REVIEW: Swept Off Her Feet by Hester Browne
Dear Ms. Browne,
I’ve heard of the “Little Lady” books but no, shame on me, I’ve never read them. But when a friend of mine told me about “Swept Off Her Feet” and that she’d really liked it, the blurb got me interested in it. After she assured me that there’s no faux brogue dialog I was in. I’ll go ahead and say that if I’d read this back in March when it was first released, it would have been a recommend read from me. As it is, it’s probably going to be on my best reads of 2011 list.
Evie Nicholson loves her work as a buyer for an antiques dealer in London. But as she’s more interested in and, as the blurb says, “spins fanciful attachments to” the personal history of the little items, what she comes back from auctions with doesn’t always meet her boss’s approval. But her sister’s invitation to a ball held in a Scottish castle might be Evie’s road to redemption.
Kettlesheer Castle is the site of an annual ball held on Valentine’s Day and Alice’s boyfriend Fraser is the boyhood chum of the current McAndrews heir, Robert. Alice has finagled an invite for Evie to go and assess certain family pieces for possible sale as the upkeep on the drafty old place is enough to bankrupt small nations. Past McAndrews were the types who never threw *anything* away, so antiques dealers have long salivated at the thought of what might be tucked away in the Castle. Evie’s boss is hopeful of some spectacular finds and sends her up to Scotland with strict instructions on what to look for. Evie, being Evie, is more drawn to the personal stuff though she can’t seem to get tough businessman Robert interested in his family’s past or the romantic daydreams Evie spins about the place.
With the ball fast approaching, family and friends – including one calculating young woman who’s angling to become the next mistress of Kettlesheer – are in a frenzy of preparation even as Evie is down on her knees checking dovetailing. Will she find the spectacular pieces needed to save the family finances? Can she get Robert to view his heritage as more than a draining, lifelong anchor around his neck? And what will the two of them do about the feelings obviously simmering between them and waiting to boil over during the magical candlelit gala?
I see this book as a sort of evolution of the standard Chick Lit book. Evie has a tatty job but it’s one she really loves. It’s pretty obvious from early days who the hero will be and Robert is front and center through most of the book. Evie and Robert don’t initially hit it off as Evie has a semi-crush on Fraser – who is clueless about it and devoted to Alice the entire book – but these two don’t snipe at each other either. Robert is aware of the soundtracks Evie plays in her head as she swoons around Kettlesheer and imagines herself in Jane Austen settings there but though he shakes his head and doesn’t understand or share her romance with the place, he never mocks her – just gently teases her at times.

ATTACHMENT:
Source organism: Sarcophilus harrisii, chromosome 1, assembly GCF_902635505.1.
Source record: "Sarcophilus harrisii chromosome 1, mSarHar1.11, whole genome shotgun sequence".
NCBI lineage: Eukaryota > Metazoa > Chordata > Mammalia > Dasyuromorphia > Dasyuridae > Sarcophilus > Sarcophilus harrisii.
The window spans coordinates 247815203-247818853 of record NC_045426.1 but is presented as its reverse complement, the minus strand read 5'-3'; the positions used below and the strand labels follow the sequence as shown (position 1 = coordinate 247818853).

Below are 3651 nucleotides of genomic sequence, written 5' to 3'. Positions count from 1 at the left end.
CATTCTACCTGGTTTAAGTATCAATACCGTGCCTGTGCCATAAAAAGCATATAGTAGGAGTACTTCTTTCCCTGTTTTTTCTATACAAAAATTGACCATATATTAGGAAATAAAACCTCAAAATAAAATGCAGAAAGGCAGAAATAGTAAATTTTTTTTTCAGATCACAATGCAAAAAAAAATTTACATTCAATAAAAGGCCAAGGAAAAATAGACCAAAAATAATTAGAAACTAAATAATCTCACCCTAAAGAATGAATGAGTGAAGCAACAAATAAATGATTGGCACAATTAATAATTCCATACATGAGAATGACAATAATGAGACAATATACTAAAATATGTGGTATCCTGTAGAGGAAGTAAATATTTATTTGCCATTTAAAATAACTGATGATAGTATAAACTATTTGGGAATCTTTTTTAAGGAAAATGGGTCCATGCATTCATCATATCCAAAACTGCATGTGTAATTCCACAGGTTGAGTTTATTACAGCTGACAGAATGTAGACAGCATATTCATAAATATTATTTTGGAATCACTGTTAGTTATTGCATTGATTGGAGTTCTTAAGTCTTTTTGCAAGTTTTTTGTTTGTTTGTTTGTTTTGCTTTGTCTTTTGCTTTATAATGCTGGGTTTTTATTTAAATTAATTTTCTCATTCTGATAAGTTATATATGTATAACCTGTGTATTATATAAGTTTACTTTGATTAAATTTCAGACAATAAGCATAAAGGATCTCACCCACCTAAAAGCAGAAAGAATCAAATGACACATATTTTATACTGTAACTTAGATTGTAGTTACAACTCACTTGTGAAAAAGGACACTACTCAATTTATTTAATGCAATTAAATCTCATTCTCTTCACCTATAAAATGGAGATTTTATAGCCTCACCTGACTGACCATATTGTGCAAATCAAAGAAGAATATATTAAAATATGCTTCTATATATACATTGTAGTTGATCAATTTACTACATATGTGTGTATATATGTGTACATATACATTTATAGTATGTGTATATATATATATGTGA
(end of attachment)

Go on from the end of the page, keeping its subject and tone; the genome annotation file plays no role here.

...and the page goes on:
Robert may be a tough businessman but he’s also a bit of a romantic – at least for Evie. He’s practical to her daydreaming but they “fit.” The scene where he shows up before the ball with some of his great grandmother’s fancy gewgaws for Evie to wear, then sits back and enjoys watching her get excited over them shows me that he does know what she likes and that he wants to please her. Points to him for wanting to make his woman happy. Even if they hadn’t shared a kiss yet. When that “plane going down” kiss did happen, I sighed.
Most everyone in the book is good hearted, though not in a Sally Sunshine way, and even the calculating young woman is treated kindly and isn’t a total beeyotch just for the plot. The story is also brimming with humor and I literally laughed out loud more times than I remember. The teaching-Evie-to-reel scenes were fantastic though I winced when I read how true to life they were. Since I have two left feet as well, I can sympathize with her bewilderment during the Eightsome Reel and would probably end up on my ass after a twirling as well. Though after watching a full fledged 51st Division Reel on youtube, I think I’d be itching to get out and try it myself. The Hamilton House sounds like flirty fun too.
This is a happy book. A fun and funny book that put a smile on my face. I think Robert and Evie will be a good team together with each complimenting and bringing out the best in each other. The humor comes from the situations in the story and not from Evie being made to pratfall for laughs. The characters seem fairly realistic and not exaggerated merely for the plot. And it’s an excellent sign when I finish a book and immediately want to go back and reread my favorite bits. Think I could get an invite to the Kettlesheer Ball next year? A-